A few days ago I met an old man in a care home with white hair and a mischievous smile. We talked for a while, he in his wheelchair and me crouching down beside him to listen as he spoke. After a few minutes I shook his hand, thanked him for all that he had done and stood up to leave.
As I did so a young care assistant aged about 25 or so attracted my attention.
“What did you thank him for?”
“He was on the beaches in Normandy.” I replied. The young woman’s face was blank. She had no idea what I was talking about.
“He was part of the allied invasion of Europe.” I explained. Still not a trace of understanding. I tried again.
“D Day?” Still nothing.
Eventually I got her to understand by talking about the film, ‘Saving Private Ryan’ and reminding her of the harrowing ‘beaches’ scene at the start of the movie. But to this old man (we’ll call him Bill) the experience was far more real than that.
Many didn’t even make it on to the beaches from the sea let alone off them to press inland. Thousands of young men lost their lives that day. Still more watched their friends fall, riddled with bullets or blown apart by shell and continued forward anyway in the name of liberty. And Bill was there.
He told me that he’d joined up as a youngster in ’39 and served throughout the war and beyond until his eventual demob (demobilisation) some time later. He fought his way through occupied Europe until the end. And he survived.
“Lest we forget”
Well, it seems to me that many of us have done just that. The young woman I spoke with isn’t the only one. Many who understand that world war 2 happened don’t really understand why it happened. Nor do they understand how fragile our freedoms can be. That’s one reason why I wanted to write this blog series…
Lest we forget.
Here’s a ‘potted history’ to set the scene before we get on to the detail of the European Convention on Human Rights. It’s important when trying to make sense of the rights themselves and the international processes that underpin them that we understand where they came from and what they are intended to achieve.
The Treaty of Versailles
The first world war, known at the time as ‘The Great War’ ended with the defeat and utter humiliation of Germany in 1918. The treaty of Versailles and Germany’s unconditional surrender ushered in a period of economic and social deprivation for the German people that almost beggars belief. In large part the ‘reparation’ demanded of ‘the Hun’ who were charged with compensating other countries after the war made world war 2 inevitable.
One former soldier, a corporal by the name of Adolf Hitler was not prepared to take this lying down. He dreamed of restoring Germany to its former glory and he had the charismatic personality necessary to pull it off. All he had to do was unite the people behind a common cause.
The cause was an old standby. It is a unifying tactic that has been used by one society or another for thousands of years and it is effective. If you want the majority to support you, find a minority to blame. Hitler needed a scapegoat. He chose the Jews and he chose the communists. Later his vindictive paranoia would extend to gypsies and blacks, two equally familiar targets but he began with the Jews.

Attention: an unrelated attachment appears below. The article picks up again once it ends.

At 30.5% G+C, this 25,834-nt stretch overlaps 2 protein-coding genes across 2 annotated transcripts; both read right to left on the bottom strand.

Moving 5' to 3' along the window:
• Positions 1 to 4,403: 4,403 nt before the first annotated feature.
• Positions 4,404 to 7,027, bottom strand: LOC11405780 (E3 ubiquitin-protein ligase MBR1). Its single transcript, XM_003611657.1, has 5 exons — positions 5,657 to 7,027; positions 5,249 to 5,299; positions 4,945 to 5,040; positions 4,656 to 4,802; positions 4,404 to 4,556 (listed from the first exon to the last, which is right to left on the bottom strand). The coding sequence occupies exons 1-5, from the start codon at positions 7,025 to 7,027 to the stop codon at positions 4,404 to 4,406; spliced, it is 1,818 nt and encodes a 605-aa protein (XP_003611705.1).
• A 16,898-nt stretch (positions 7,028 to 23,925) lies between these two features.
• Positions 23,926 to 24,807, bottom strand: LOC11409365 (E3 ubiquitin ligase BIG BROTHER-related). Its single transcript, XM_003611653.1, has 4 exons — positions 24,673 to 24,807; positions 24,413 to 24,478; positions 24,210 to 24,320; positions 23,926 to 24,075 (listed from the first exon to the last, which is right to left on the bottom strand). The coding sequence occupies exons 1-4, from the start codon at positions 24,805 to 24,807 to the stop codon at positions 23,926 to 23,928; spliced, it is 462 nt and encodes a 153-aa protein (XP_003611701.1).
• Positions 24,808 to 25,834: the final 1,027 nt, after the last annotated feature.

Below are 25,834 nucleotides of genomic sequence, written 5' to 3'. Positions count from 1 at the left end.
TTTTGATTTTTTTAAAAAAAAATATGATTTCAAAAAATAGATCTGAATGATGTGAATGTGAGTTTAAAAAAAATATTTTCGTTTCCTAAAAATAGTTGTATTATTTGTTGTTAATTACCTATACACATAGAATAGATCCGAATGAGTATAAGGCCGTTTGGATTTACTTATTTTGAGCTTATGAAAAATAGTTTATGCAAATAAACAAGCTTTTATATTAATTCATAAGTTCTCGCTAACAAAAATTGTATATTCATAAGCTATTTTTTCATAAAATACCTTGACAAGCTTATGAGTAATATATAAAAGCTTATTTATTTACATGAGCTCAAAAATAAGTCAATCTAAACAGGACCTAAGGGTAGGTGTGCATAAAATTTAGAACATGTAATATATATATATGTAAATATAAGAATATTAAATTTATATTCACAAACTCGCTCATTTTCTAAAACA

Through a protracted political process involving both elections and extreme mob violence, Hitler manoeuvred the German state into declaring him chancellor. From this point he was able to manipulate German state systems and the German people to realise his dream of a master race.
Following Germany’s eventual defeat at the end of the second world war the true extent of the atrocities committed by the Nazis became clear. The enslavement of the Slavs in Eastern Europe had been known already but the extent of the atrocities in camps like Auswitch and Dachau shocked the world. And the world responded.
Many high ranking Nazis were put on trial for war crimes in a newly established international court at Nuremberg. Some were hanged, some sentenced to lengthy jail terms whilst still others were acquitted. The court set an important precedent though – and the notion that ‘all’s fair in love and war’ was very definitely put to the test. The charges of ‘war crimes’ and ‘crimes against humanity’ such as genocide come from Nuremberg and are still used in international law today.
The years following the war also saw the creation of the ‘Council of Europe’, a group of European countries determined to ensure that there would be no repetition of the war’s atrocities. They drafted the European Convention on Human Rights (ECHR) and each member country signed it in 1950 (although the convention did not come into effect until 1953).
As well as defining the Human Rights themselves the Convention also created the European Court of Human Rights (ECtHR) to ensure that European citizens have a way to bring their concerns to the council if their own country’s court system fails to resolve them. It is intended to be a legal antidote to the holocaust and all the other atrocities of Hitler’s Third Reich.
So before we start complaining about the inconvenience of upholding someone else’s human rights let’s remember why they’re there and what the ECHR is designed to achieve.
Lest we forget
About ‘The Convention’
This series of posts first appeared on Stuart’s blog in June 2011. It is not intended to be a comprehensive or even particularly authoritative reference guide to the ECHR. Rather it is a brief introduction to a much larger and infinitely more fascinating subject. You can download the entire series in PDF format here: https://stuartsorensen.wordpress.com/amj-freebies-downloads-and-services/